Kirstein Rummery

Kirstein Rummery's picture
Kirstein
Rummery
Job Title: 
Professor of Social Policy
Organisation: 
University of Stirling
Biography: 

I joined the University of Stirling in 2007, having previously worked at the universities of Manchester, Birmingham and Kent. I have carried out funded research for the Department of Health and the Joseph Rowntree Foundation, and prior to that I even had a stint in the 'real world' as a residential social worker. My research interests lie in three broad areas. Firstly, I have written about welfare partnerships and governance, particularly those involving health and social care services, and I am particularly interested in the implications of these arrangements for citizens. Secondly, I am interested in issues concerning citizenship, social participation and access to services, particularly for disabled and older people. My final area of research concerns gender, particularly the way in which welfare policies affect older and disabled women. I am an active member of the Social Policy Association, serving on the Executive Committee (see www.social-policy.com for details of how to join the SPA), I sit on the editorial boards of Social Policy and Administration and Policy and Politics and am the outgoing editor of Social Policy Review. I am a board member of Engender, a Scottish feminist organisation interested in women's political and social inclusion, www.engender.org.uk, as well as a member of the Scottish Women's Budget Group. I am a keen cook and choral singer and sing in Stirling University's choir www.stirlinguniversitychoir.com. I am currently supervising several PhD students looking at issues of social care, gender and citizenship, but am always interested in applications from potential PhD students interested in social citizenship, disability, age, gender, care, access to services, and welfare governance.
 

Project Job Role: 
Policy Challenges and the Future of Scotland, Centre on Constitutional Change

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5 years 7 months

Posts by this author:

Over 1.7m Scots were energised enough about the future of their country to campaign, research and turn out to vote for radical change on the 18th September.  And according one of the first post-result polls, 25% of No voters voted that way because they believed that Scotland would receive significan... Read more
Post type: Blog entry
So on September 18th Scotland decided – decisively – not to become an independent country. Over 80% of voters turned out, and 55% of them voted No. The final weeks of campaigning, discussing, researching resulted in a victory for the democratic process, in the highest turnout since 1959. People are... Read more
Post type: Blog entry
So, Better Together have sent in the 3 Amigos: Messrs Cameron, Clegg and Miliband have been sent north of Hadrian’s Wall to save the Union (and their jobs), by winning over the hearts and minds of the undecideds. They have been backed up by speeches from Gordon Brown promising something that sounded... Read more
Post type: Blog entry
In light of controversial referendum adverts, Kirstein Rummery discusses the role of women voters in the referendum campaign. The Better Together campaign launched its advert targeted at undecided women voters, and unleashed a storm of protest from the media and on Facebook and Twitter (#Patronising... Read more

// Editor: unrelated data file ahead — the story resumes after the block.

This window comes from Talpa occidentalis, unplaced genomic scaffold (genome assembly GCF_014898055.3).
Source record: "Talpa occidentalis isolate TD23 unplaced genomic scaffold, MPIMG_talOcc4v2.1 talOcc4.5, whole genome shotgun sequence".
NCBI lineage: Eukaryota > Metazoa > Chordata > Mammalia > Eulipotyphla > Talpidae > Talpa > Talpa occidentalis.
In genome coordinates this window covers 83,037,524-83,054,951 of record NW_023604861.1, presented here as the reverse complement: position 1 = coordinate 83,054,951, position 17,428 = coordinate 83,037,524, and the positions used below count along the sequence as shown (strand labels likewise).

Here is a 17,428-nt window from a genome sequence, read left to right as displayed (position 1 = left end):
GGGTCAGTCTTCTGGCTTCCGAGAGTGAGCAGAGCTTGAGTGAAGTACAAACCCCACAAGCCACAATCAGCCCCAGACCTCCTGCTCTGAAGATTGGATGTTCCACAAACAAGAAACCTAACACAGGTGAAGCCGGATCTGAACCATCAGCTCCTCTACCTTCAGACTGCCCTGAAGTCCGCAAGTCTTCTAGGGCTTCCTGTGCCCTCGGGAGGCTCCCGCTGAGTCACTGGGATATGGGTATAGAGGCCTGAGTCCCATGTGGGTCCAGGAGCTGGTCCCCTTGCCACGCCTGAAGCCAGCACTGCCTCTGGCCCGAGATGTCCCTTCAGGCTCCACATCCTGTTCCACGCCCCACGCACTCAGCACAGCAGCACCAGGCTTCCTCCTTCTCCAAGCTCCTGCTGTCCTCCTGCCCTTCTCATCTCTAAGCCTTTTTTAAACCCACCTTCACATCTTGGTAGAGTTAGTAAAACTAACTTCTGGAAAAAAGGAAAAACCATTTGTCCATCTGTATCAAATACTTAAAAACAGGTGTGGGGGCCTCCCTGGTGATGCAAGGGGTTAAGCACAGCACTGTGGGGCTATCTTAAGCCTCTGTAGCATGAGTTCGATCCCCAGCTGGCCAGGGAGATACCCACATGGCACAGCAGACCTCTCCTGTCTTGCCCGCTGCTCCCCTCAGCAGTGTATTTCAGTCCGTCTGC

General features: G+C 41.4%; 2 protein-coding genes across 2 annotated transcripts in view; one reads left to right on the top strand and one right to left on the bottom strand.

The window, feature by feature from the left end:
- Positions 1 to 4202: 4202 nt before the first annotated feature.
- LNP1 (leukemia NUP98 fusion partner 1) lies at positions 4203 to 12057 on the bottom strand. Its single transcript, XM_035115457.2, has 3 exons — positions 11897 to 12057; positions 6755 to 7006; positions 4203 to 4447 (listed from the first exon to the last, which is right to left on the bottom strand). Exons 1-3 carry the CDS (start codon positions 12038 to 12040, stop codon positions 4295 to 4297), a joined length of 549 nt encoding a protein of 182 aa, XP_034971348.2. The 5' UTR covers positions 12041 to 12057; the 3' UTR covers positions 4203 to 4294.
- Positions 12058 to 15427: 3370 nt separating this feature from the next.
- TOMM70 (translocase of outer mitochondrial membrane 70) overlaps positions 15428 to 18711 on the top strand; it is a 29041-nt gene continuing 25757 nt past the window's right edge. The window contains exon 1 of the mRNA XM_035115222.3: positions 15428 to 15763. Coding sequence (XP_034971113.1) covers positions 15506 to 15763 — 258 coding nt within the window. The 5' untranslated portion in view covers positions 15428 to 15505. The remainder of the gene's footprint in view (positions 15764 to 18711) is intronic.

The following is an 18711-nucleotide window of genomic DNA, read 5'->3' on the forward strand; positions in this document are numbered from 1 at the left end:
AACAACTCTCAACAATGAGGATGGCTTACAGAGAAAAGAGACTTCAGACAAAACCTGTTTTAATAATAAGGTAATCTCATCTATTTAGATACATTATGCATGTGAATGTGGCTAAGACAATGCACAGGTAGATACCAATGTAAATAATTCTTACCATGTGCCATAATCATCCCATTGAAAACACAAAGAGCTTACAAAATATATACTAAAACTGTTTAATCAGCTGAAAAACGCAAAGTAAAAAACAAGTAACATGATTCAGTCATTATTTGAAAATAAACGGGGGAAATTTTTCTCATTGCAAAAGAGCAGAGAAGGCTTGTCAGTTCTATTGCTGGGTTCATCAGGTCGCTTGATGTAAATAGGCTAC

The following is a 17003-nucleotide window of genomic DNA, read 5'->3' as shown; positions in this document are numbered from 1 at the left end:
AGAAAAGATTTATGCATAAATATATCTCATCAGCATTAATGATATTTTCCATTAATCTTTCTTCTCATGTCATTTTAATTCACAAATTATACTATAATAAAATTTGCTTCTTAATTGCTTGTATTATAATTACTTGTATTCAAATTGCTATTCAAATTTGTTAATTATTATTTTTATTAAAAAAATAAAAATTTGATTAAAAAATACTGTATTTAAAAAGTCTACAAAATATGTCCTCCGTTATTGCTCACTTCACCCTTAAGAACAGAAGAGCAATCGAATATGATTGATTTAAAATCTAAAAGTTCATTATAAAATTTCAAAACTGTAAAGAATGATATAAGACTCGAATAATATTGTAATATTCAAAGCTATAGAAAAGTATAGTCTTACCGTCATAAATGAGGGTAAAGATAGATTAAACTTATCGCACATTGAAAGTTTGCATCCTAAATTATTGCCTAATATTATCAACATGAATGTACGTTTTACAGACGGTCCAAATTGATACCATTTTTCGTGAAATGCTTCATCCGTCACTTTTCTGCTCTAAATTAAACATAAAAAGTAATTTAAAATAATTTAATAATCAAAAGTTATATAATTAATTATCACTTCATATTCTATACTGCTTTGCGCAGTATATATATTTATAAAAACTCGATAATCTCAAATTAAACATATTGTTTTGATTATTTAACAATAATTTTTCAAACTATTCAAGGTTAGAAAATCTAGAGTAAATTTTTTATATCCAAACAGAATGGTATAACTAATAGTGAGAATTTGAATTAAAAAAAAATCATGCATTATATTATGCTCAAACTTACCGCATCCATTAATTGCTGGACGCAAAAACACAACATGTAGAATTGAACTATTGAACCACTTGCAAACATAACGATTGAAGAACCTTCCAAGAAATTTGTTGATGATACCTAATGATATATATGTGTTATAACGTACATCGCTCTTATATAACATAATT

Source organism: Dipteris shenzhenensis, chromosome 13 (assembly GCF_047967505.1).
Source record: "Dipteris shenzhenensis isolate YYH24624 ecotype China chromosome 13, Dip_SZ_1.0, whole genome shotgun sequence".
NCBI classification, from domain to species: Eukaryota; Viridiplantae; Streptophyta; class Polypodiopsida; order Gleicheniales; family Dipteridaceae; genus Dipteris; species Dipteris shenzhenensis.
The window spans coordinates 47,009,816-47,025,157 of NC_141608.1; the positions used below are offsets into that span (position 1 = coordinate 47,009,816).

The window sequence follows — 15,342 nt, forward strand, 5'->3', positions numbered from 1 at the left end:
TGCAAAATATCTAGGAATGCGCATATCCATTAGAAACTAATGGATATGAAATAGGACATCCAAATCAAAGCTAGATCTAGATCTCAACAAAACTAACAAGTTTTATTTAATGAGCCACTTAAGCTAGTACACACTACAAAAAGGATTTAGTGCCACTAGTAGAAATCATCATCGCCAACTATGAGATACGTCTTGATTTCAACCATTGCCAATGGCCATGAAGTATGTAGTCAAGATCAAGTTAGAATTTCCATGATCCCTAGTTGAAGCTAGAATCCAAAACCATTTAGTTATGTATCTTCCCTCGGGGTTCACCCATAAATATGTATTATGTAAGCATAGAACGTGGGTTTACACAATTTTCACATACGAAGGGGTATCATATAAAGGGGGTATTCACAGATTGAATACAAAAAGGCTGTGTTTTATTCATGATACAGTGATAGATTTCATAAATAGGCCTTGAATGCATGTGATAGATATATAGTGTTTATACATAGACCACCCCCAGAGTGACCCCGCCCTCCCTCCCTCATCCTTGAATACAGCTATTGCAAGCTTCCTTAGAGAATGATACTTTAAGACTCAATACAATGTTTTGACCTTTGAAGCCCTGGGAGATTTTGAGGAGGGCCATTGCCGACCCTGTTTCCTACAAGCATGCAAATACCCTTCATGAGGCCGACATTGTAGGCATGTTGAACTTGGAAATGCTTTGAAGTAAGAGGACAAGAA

Post type: Blog entry
In this state of the debate blog, Kirstein Rummery discusses the prospects of the NHS and the welfare state in an independent Scotland. Following recent spats between the SNP and the Coalition over the future of the NHS and the welfare state in Scotland, Labour has further politicised the debate by... Read more
Post type: Blog entry
Stirling's Professor Kirstein Rummery explores proposals on how equality might play a role in the constitution of an independent Scotland. I attended a consultation hosted by the Scottish Government as a member of the Scottish Women’s Budget Group along with other organisations from the Third Secto... Read more
Post type: Blog entry
There’s been a marked shift in the issues covered, and the tone of the debate in the past couple of months. Initially issues like equity, equality, fairness were presented as fairly marginal by both sides, with a focus firmly on the ‘hard’ issues of economics, EU membership, currency and so on hitti... Read more
Post type: Blog entry
I have spoken about gender equality, care policy and its relevance to the referendum on Scottish independence in a series of recent events aimed at non-academic audiences: a lecture for international women’s day, a debate for the 5 Million Questions series at the University of Dundee and an appearan... Read more
Post type: Blog entry
by Professor Kirstein Rummery and Craig McAngus of the Fairer Caring Nations, University of Stirling Would the vision of an independent Scotland as described in the White Paper ‘Scotland’s Future’ be a fairer nation? The White Paper sets out some interesting commitments but leaves some important que... Read more
Post type: Blog entry
This year’s Policy and Politics conference in Bristol was focussed on the theme of Transforming Policy and Politics: the future of the State in the 21st Century. Kirstein Rummery, as a member of the editorial board of Policy and Politics and one of the researchers contributing to the ESRC funded pro... Read more
Post type: Blog entry

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